Jenna Stocker writes for the Federalist about a major change in basic media practices.

Advocating against objectivity is journalism’s new cause. Indeed, objectivity in journalism is no longer an industry standard — it’s not even a goal for which to strive. In the new media landscape, objectivity is a “tool of oppression” and a barrier to contextual relativism for which journalists-as-moralists hold the keys.

One would think giving up the reputation of a whole industry is a steep price to score political points. But when the loudest voices and brightest stars look in the mirror and think themselves the last, best hope of democracy, it’s easy to see why.

This discounting of journalistic objectivity is another faction of woke intersectionality. This past July, University of British Columbia Journalism professor Candis Callison was interviewed by CBC Radio about her book, “Reckoning: Journalism’s Limits and Possibilities.” Her words crystalize what the new rules have established in terms of both the validity and usefulness of objectivity in reporting and modern journalism. …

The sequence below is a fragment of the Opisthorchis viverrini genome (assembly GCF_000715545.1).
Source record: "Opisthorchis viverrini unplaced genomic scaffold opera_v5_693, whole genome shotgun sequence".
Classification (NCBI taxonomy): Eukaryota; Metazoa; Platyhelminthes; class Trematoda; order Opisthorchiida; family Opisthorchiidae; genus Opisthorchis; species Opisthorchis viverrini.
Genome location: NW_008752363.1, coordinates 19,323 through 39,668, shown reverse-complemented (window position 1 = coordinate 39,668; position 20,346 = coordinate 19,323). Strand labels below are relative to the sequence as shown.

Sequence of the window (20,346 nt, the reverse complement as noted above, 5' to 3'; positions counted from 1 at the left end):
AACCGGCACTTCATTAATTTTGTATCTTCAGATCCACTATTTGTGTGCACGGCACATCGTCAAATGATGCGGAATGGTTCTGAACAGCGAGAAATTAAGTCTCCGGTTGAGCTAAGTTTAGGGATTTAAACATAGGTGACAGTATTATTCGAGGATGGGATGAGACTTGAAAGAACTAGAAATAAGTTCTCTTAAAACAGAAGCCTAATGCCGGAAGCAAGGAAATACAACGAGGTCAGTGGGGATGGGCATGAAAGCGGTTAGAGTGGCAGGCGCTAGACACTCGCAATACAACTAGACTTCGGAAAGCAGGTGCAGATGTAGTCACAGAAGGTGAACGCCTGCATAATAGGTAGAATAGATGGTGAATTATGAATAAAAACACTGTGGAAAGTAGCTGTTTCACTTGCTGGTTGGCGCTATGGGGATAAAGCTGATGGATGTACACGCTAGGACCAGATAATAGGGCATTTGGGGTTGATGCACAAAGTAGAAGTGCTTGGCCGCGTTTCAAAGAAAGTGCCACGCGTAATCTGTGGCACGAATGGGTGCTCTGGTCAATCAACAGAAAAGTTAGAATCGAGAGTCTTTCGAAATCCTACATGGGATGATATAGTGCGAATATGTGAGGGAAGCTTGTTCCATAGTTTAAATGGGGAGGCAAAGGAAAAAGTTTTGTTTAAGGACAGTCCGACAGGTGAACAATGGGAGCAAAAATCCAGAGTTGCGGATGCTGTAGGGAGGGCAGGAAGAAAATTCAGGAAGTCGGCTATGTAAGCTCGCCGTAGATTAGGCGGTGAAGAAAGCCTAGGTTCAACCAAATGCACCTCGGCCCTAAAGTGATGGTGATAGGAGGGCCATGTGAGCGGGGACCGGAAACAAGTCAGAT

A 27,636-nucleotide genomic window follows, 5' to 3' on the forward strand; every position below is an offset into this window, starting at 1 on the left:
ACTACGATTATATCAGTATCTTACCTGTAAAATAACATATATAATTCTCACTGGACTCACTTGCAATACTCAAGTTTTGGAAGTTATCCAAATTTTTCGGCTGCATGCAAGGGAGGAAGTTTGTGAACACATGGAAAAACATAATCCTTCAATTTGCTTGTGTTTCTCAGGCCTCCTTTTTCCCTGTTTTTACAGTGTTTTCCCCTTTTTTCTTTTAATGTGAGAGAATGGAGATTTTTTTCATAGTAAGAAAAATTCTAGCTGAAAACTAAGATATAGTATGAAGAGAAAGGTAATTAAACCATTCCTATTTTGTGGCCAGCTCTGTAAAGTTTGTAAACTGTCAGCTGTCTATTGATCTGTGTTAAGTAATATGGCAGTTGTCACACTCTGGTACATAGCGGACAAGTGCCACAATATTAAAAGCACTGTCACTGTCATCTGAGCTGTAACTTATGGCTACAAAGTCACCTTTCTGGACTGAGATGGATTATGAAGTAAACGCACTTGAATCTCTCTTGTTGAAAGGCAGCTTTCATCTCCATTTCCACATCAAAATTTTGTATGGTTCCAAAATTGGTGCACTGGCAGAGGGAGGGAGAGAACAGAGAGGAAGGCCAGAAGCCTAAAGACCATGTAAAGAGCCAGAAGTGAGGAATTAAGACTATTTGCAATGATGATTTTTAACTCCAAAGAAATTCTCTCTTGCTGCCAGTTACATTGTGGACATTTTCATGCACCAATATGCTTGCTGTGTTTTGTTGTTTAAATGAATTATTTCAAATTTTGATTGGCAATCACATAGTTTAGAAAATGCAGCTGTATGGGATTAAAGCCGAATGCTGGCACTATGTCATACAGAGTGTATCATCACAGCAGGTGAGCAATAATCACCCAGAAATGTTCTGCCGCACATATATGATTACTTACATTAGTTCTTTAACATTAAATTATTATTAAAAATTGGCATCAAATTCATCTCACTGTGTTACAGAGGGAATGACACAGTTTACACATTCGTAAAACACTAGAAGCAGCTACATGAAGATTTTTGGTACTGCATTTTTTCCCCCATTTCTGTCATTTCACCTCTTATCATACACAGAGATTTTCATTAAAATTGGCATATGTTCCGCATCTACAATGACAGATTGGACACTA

… You see, objectivity in journalism is illusory, according to Callison. Apparently, all it does is reaffirm the outlook of a white male-dominated world. This is an explicit shift from accuracy to advocacy.

In a world of equality and participation trophies, the last bastion of academic competition comes down to who can adopt the most radical progressive teachings. So it shouldn’t come as a surprise that this questioning of objective journalism isn’t constrained to the uber-woke environment of Canadian academia.

In an August 20, 2020 interview with The Stanford Daily, Stanford Communications Professor Emeritus Ted Glasser stated, “Journalists need to be overt and candid advocates for social justice, and it’s hard to do that under the constraints of objectivity.” This is an influential voice openly declaring that objectivity is directly at odds with the purpose and practice of a profession charged with delivering facts to the public.